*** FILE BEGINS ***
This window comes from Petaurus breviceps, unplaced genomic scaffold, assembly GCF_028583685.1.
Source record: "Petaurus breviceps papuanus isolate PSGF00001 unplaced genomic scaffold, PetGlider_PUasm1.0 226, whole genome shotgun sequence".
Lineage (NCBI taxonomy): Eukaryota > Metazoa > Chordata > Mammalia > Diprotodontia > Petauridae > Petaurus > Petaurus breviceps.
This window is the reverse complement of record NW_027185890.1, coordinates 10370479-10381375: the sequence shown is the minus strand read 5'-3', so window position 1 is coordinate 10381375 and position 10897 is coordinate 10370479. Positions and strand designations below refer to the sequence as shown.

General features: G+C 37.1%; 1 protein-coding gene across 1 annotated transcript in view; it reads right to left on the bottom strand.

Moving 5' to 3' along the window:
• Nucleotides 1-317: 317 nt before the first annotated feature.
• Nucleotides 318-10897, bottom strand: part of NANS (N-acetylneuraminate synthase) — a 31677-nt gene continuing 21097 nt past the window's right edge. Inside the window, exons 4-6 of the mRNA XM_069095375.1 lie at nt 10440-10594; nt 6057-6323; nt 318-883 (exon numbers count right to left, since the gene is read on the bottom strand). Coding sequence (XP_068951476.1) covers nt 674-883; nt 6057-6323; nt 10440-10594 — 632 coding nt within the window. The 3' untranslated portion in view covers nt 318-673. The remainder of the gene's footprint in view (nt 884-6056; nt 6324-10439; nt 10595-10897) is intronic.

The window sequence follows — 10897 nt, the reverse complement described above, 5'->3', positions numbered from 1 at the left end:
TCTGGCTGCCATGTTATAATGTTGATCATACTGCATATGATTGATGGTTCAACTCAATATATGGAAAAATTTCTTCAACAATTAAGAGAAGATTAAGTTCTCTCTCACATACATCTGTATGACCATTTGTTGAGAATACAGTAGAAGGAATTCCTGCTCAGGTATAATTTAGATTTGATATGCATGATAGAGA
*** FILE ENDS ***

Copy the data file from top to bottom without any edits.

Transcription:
This window comes from Petaurus breviceps, unplaced genomic scaffold, assembly GCF_028583685.1.
Source record: "Petaurus breviceps papuanus isolate PSGF00001 unplaced genomic scaffold, PetGlider_PUasm1.0 226, whole genome shotgun sequence".
Lineage (NCBI taxonomy): Eukaryota > Metazoa > Chordata > Mammalia > Diprotodontia > Petauridae > Petaurus > Petaurus breviceps.
This window is the reverse complement of record NW_027185890.1, coordinates 10370479-10381375: the sequence shown is the minus strand read 5'-3', so window position 1 is coordinate 10381375 and position 10897 is coordinate 10370479. Positions and strand designations below refer to the sequence as shown.

General features: G+C 37.1%; 1 protein-coding gene across 1 annotated transcript in view; it reads right to left on the bottom strand.

Moving 5' to 3' along the window:
• Nucleotides 1-317: 317 nt before the first annotated feature.
• Nucleotides 318-10897, bottom strand: part of NANS (N-acetylneuraminate synthase) — a 31677-nt gene continuing 21097 nt past the window's right edge. Inside the window, exons 4-6 of the mRNA XM_069095375.1 lie at nt 10440-10594; nt 6057-6323; nt 318-883 (exon numbers count right to left, since the gene is read on the bottom strand). Coding sequence (XP_068951476.1) covers nt 674-883; nt 6057-6323; nt 10440-10594 — 632 coding nt within the window. The 3' untranslated portion in view covers nt 318-673. The remainder of the gene's footprint in view (nt 884-6056; nt 6324-10439; nt 10595-10897) is intronic.

The window sequence follows — 10897 nt, the reverse complement described above, 5'->3', positions numbered from 1 at the left end:
TCTGGCTGCCATGTTATAATGTTGATCATACTGCATATGATTGATGGTTCAACTCAATATATGGAAAAATTTCTTCAACAATTAAGAGAAGATTAAGTTCTCTCTCACATACATCTGTATGACCATTTGTTGAGAATACAGTAGAAGGAATTCCTGCTCAGGTATAATTTAGATTTGATATGCATGATAGAGA